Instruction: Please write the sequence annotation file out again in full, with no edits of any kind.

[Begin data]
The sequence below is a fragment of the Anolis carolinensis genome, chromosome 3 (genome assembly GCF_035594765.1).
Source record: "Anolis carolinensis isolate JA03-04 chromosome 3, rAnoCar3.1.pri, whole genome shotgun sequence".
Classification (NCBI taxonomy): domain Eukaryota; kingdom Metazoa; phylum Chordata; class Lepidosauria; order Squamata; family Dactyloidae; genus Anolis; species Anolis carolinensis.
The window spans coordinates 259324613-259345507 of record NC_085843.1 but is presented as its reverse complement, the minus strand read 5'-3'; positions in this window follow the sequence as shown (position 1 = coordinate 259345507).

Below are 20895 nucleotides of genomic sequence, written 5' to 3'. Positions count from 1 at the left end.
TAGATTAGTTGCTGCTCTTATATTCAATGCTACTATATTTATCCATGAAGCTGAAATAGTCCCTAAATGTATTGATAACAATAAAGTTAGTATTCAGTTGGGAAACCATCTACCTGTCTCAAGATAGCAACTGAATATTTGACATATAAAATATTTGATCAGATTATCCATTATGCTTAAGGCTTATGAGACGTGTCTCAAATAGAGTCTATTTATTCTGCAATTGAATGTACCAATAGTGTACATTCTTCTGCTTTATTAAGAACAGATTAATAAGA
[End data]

The sequence below is a fragment of the Anolis carolinensis genome, chromosome 3 (genome assembly GCF_035594765.1).
Source record: "Anolis carolinensis isolate JA03-04 chromosome 3, rAnoCar3.1.pri, whole genome shotgun sequence".
Classification (NCBI taxonomy): domain Eukaryota; kingdom Metazoa; phylum Chordata; class Lepidosauria; order Squamata; family Dactyloidae; genus Anolis; species Anolis carolinensis.
The window spans coordinates 259324613-259345507 of record NC_085843.1 but is presented as its reverse complement, the minus strand read 5'-3'; positions in this window follow the sequence as shown (position 1 = coordinate 259345507).

Below are 20895 nucleotides of genomic sequence, written 5' to 3'. Positions count from 1 at the left end.
TAGATTAGTTGCTGCTCTTATATTCAATGCTACTATATTTATCCATGAAGCTGAAATAGTCCCTAAATGTATTGATAACAATAAAGTTAGTATTCAGTTGGGAAACCATCTACCTGTCTCAAGATAGCAACTGAATATTTGACATATAAAATATTTGATCAGATTATCCATTATGCTTAAGGCTTATGAGACGTGTCTCAAATAGAGTCTATTTATTCTGCAATTGAATGTACCAATAGTGTACATTCTTCTGCTTTATTAAGAACAGATTAATAAGA